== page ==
Mexico Moves to Rein In Anti-Cartel Vigilantes. Leery of having created a Frankenstein monster, Mexican authorities moved last week to put anti-cartel vigilante groups on notice that their illegal tactics will no longer be tolerated. Locals who saw the vigilantes as saviors from cartel extortion and threats now complain of similar behavior from the vigilantes, and the government says it now no longer needs them. Several vigilante leaders have been arrested on murder and other charges.

Chronicle AM -- March 13, 2014

Attorney General Holder endorses federal drug sentencing reductions, CBD medical marijuana bills move in the South, a New Hampshire decriminalization bill advances, Zohydro may get some competition, and the UN is generating plenty of news, and more. Let's get to it:

Attorney General Eric Holder endorses federal drug sentence reductions. (usdoj.gov)
Marijuana Policy

Marylanders Rally for Legalization. Nearly 100 supporters of sweeping changes in Maryland's marijuana laws rallied in Annapolis Thursday before planned legislative hearings on bills to legalize -- or at least decriminalize -- possession of the drug. The House Judiciary Committee is hearing a series of marijuana reform bills this afternoon, including a legalization bill (House Bill 880) from Rep. Curt Anderson (D-Baltimore).

Maryland Poll Has Slim Majority for Legalization. As the legislature considers marijuana reform bills, a new Goucher Poll has support for legalization at 50.1%, with 39.4% opposed. The poll also had a whopping 89.6% in favor of medical marijuana.

New Hampshire Decriminalization Bill Passes House. The House approved a decriminalization bill by a veto-proof margin Wednesday. House Bill 1625, sponsored by Rep. Adam Schroadter (R-Newmarket) and a bipartisan group of seven cosponsors including Sen. Jeff Woodburn (D-Dalton), would make possession of up to one ounce of marijuana punishable by a civil fine of up to $100. It would also make cultivation of up to six plants a Class A misdemeanor instead of a felony. Currently, possession of any amount of marijuana is a misdemeanor punishable by up to one year in prison and a fine of up to $2,000. Now, it's on to the state Senate.

Medical Marijuana

Kentucky Senate Approves CBD Medical Marijuana Bill. The Senate passed a bill allowing doctors to prescribe and patients to use CBD cannabis oil for medical reasons Wednesday. The bill passed with no opposition. Senate Bill 124 now goes to the House.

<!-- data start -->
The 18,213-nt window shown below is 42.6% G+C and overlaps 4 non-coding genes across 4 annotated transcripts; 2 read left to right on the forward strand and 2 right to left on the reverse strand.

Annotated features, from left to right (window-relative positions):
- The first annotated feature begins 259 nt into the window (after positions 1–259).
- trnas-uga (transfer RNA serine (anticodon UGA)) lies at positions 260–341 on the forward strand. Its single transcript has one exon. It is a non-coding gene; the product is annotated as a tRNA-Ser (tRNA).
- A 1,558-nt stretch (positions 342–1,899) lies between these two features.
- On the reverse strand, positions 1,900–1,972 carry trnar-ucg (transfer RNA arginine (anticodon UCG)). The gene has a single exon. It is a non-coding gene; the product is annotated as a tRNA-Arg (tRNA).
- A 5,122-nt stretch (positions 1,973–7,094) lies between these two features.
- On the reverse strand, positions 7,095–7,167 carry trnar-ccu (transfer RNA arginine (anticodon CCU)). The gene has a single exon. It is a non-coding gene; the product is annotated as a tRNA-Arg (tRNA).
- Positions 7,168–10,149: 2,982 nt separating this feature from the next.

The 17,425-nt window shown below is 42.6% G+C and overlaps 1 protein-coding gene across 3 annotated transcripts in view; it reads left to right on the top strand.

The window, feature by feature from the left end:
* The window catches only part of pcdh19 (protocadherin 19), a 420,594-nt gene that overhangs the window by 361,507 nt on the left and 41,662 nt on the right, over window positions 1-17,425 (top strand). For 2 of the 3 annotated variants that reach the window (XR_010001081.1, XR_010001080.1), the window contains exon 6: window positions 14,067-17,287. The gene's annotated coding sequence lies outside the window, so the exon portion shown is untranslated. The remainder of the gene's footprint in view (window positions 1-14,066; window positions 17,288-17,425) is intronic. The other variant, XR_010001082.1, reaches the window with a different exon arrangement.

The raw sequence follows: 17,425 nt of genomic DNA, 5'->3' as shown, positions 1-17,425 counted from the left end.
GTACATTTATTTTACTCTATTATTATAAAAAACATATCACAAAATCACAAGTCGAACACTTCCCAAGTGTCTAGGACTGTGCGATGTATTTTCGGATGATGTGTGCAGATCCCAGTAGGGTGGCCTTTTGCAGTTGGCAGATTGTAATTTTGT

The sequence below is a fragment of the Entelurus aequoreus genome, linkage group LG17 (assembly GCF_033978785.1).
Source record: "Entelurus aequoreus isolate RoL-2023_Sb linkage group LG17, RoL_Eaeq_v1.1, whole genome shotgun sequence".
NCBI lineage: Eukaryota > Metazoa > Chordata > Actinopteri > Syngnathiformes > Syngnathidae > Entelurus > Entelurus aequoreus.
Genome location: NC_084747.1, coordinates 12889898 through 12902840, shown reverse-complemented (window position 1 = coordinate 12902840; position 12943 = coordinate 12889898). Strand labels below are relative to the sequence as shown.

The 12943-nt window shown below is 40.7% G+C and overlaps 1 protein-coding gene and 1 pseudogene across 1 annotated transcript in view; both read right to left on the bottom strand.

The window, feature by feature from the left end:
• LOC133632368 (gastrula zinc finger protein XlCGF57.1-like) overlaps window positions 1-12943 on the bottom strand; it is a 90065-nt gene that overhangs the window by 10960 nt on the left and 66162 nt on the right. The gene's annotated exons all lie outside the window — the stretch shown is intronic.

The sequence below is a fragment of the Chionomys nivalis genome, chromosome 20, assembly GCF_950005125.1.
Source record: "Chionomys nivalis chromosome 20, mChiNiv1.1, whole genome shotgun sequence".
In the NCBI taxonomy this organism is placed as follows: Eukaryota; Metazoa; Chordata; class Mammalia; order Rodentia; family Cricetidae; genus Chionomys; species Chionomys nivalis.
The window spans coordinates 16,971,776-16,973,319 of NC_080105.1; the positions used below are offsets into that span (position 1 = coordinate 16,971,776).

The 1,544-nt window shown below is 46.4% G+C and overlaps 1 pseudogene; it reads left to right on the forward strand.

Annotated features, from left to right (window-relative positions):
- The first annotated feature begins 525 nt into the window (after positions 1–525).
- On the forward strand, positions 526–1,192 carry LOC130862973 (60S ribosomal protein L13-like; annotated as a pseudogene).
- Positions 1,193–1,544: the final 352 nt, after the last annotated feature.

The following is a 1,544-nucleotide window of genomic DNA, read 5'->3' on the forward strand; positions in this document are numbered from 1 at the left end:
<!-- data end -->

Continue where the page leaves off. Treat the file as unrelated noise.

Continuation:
Georgia Senate Committee Approves CBD Medical Marijuana Bill. The Senate Health and Human Services Committee unanimously approved House Bill 885, which would allow patients to use CBD-based cannabis oils. It also amended the bill to allow parents to bring the oil into the state without facing penalties. The bill has already passed the House and now awaits a Senate floor vote.

South Carolina Senate Panel Approves CBD Medical Marijuana Bill. A subcommittee of the Senate Committee on Medical Affairs approved a bill allowing people suffering from epilepsy to use CBD cannabis oil Wednesday. Senate Bill 1035 still needs to pass the full committee. Similar legislation is moving in the House.

Hemp

Tennessee Hemp Bill Wins House Committee Vote. A bill that would allow the cultivation of hemp for research purposes passed the House Agriculture and Natural Resources Committee Wednesday. House Bill 2445 now heads for the House Finance Ways and Means Committee.

Drug Testing

Mississippi Food Stamp Drug Testing Bill Heads to Governor. A bill that would require applicants for Temporary Assistance for Needy Families (TANF) to undergo drug testing if there is a suspicion they are using drugs passed the Senate Wednesday and now goes to the desk of Gov. Phil Bryant (R), who has made it a keystone of his legislative agenda. House Bill 49 passed the Senate after debate in which supporters couched the program as an additional benefit that could help somebody struggling with addiction, while opponents said it was unfairly singling out the poor.